Accepting Credit Cards

Business By LoveMeSomeCake615 Updated 9 Aug 2010 , 3:45am by LoveMeSomeCake615

LoveMeSomeCake615 Posted 7 Aug 2010 , 5:45pm
post #1 of 11

Do those of you with a home-based business or renting a commercial kitchen accept credit cards for payment? Right now we are only able to accept checks and cash, but I am wondering if that will become a problem down the road, since so many people use cards for everything these days. Do you use something like paypal, or some other way of accepting cards?

10 replies
snowshoe1 Posted 7 Aug 2010 , 10:04pm
post #2 of 11

We are not home-based, but we do use PayPal. Super easy. Some may say the fee is a bit much but most of our clients pay by check so we are not too concerned. For example, we just send a paypal invoice for $300 and there was a $9 fee.

LoveMeSomeCake615 Posted 7 Aug 2010 , 11:00pm
post #3 of 11

Oh yeah, that's not too bad! That's the other thing I wondered about, how much the fees would be.

tracycakes Posted 8 Aug 2010 , 9:38pm
post #4 of 11

We just recently set up to accept credit cards and we use paypal. It's easy and our customers can call in, give us a number and pay without having to come in.

Kitagrl Posted 8 Aug 2010 , 10:03pm
post #5 of 11

I use Paypal too.

I recently talked to my bank (where I have a small business acct) and they said for my low volume of credit card orders, they cannot give me a cheaper rate than Paypal does. So I"m fine with the fees Paypal gives. Its very handy for taking deposits, especially.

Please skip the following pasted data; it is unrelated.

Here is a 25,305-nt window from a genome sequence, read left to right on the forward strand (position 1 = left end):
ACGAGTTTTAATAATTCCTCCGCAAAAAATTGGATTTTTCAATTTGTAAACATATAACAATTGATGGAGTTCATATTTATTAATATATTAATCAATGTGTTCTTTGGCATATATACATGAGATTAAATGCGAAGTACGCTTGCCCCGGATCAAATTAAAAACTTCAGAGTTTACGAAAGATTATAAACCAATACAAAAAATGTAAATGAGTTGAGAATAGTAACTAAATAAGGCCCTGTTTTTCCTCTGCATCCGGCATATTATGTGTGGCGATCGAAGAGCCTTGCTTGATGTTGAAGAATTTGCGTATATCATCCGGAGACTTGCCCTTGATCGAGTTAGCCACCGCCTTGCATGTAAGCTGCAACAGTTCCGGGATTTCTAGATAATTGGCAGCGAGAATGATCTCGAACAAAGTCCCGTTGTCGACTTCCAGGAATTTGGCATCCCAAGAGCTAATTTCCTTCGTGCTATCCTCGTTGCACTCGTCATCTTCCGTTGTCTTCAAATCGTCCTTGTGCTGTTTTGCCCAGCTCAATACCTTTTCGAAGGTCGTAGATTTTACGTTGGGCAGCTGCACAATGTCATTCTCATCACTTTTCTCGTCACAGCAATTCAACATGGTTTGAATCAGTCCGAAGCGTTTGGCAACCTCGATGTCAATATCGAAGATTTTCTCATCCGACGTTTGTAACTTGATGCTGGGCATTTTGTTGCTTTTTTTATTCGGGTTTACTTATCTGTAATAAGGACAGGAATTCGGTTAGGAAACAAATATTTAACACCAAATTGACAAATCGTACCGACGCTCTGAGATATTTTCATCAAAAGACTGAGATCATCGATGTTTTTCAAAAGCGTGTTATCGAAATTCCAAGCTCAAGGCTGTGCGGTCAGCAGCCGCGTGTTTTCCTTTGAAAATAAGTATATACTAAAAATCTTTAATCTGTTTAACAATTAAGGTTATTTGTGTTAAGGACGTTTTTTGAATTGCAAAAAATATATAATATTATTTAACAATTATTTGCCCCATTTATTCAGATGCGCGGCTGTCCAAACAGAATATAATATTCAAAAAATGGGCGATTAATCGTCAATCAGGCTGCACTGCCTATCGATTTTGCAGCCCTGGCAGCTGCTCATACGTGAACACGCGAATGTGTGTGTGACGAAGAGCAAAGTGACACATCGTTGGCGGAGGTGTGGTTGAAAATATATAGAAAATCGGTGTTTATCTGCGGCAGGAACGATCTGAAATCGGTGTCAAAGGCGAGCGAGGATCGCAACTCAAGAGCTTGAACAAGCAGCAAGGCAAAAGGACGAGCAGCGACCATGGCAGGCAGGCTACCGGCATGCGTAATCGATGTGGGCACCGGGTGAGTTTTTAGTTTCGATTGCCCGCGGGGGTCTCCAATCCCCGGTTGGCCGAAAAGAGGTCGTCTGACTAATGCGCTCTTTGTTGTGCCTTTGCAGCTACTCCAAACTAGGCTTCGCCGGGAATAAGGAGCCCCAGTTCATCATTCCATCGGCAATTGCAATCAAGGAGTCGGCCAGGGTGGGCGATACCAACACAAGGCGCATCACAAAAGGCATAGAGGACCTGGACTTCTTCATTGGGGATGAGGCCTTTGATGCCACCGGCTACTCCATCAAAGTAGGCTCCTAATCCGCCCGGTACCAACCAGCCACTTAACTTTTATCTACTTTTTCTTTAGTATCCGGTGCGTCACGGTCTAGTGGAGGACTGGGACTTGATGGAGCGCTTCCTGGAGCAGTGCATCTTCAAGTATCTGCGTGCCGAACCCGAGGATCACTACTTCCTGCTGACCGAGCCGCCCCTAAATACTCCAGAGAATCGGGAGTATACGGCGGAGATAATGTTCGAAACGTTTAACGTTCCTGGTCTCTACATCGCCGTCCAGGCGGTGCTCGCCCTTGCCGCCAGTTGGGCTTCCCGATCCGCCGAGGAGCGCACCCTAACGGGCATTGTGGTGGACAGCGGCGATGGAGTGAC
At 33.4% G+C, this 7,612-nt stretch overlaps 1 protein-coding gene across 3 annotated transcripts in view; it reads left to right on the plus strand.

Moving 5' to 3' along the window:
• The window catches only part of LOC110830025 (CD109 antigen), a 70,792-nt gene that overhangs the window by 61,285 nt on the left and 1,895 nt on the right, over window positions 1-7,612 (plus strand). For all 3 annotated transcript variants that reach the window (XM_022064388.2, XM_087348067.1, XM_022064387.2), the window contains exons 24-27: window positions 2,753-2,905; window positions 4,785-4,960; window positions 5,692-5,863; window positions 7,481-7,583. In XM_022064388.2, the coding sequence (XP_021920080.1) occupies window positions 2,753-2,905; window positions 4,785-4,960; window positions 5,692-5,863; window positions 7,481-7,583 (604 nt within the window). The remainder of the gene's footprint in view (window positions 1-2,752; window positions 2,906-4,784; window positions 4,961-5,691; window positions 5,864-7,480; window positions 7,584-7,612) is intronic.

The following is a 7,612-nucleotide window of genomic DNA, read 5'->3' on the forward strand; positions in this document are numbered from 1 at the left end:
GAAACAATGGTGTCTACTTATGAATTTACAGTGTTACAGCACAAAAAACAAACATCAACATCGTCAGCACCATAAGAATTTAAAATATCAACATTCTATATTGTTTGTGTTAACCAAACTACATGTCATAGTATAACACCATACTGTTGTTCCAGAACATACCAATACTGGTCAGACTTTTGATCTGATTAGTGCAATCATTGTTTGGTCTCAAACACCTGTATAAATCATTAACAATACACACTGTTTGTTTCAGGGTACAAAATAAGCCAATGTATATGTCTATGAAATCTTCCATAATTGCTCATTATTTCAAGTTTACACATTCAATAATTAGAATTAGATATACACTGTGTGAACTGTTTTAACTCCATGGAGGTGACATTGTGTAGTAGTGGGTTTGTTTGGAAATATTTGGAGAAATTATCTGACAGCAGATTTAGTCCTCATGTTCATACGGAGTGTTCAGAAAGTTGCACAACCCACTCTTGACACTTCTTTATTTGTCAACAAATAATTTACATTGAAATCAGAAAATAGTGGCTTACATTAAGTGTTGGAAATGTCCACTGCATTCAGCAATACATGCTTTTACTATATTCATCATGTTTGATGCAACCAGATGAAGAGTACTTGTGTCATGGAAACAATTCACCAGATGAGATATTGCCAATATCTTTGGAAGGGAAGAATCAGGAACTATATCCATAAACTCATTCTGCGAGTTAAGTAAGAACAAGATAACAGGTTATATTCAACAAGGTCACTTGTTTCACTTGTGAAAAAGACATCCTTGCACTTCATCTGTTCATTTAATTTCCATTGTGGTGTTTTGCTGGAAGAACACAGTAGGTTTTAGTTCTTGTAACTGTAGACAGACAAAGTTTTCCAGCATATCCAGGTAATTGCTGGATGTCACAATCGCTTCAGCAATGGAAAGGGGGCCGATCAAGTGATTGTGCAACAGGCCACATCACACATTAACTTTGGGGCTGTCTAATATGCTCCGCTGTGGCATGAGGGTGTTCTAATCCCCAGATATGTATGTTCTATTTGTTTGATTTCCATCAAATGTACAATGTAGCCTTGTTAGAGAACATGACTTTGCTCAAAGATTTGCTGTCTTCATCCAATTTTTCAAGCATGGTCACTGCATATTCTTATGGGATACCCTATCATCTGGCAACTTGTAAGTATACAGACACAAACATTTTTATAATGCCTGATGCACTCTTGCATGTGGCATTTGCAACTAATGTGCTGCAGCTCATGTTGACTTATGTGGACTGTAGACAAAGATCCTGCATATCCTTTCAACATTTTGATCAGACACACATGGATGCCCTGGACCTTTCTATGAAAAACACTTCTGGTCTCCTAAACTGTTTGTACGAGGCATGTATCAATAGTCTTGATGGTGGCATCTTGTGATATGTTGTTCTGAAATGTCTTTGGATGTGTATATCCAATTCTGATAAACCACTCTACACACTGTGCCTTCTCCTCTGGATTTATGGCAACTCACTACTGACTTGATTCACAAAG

I take final payments via Paypal or checks unless its a regular customer. I only take checks for deposits.

LoveMeSomeCake615 Posted 8 Aug 2010 , 10:59pm
post #6 of 11

Thanks everyone! Sounds like Paypal is the way to go for now. We probably won't do a very high volume of CC orders either.

sweetiesbykim Posted 8 Aug 2010 , 11:31pm
post #7 of 11

Since most of my local orders are discussed via email, they like to pay through Paypal or sometimes cash on delivery (if I know them), so no bank account or credit card numbers are given and no checks to take to the bank (time is money!!). When someone signs up for a Paypal account, they have their bank account and credit card numbers on file, and can choose which they want to use for each purchase. PP is just the go-between. This is important for security reasons, for me and my customers. I just send customers an invoice through PP, and they log in and pay it.

I mainly sell my cookies online, and most everyone that orders from me already has a Paypal account. If I need to charge for extra shipping after the order is mailed, I can just do a quick "request for money" that is emailed to the customer from PP. Quick and easy!!

My mom has a jewelry business, and she's noticed that if they can pay with a card, they will spend much more! I found this has more than doubled her sales and mine, being able to accept payments through PP. Another great feature!

Yes, they do charge a small fee, but I have a debit card attached to my account. When I use it as a credit card, they give me a monthly bonus back on my account, so I earn some of that back. I'm not using my personal bank account for supplies, but using the all of my customer's money that's accumulated in the account! Transactions eligible for cash back:

1. Purchases that you sign for
2. Purchases from online merchants
3. Catalog or telephone purchases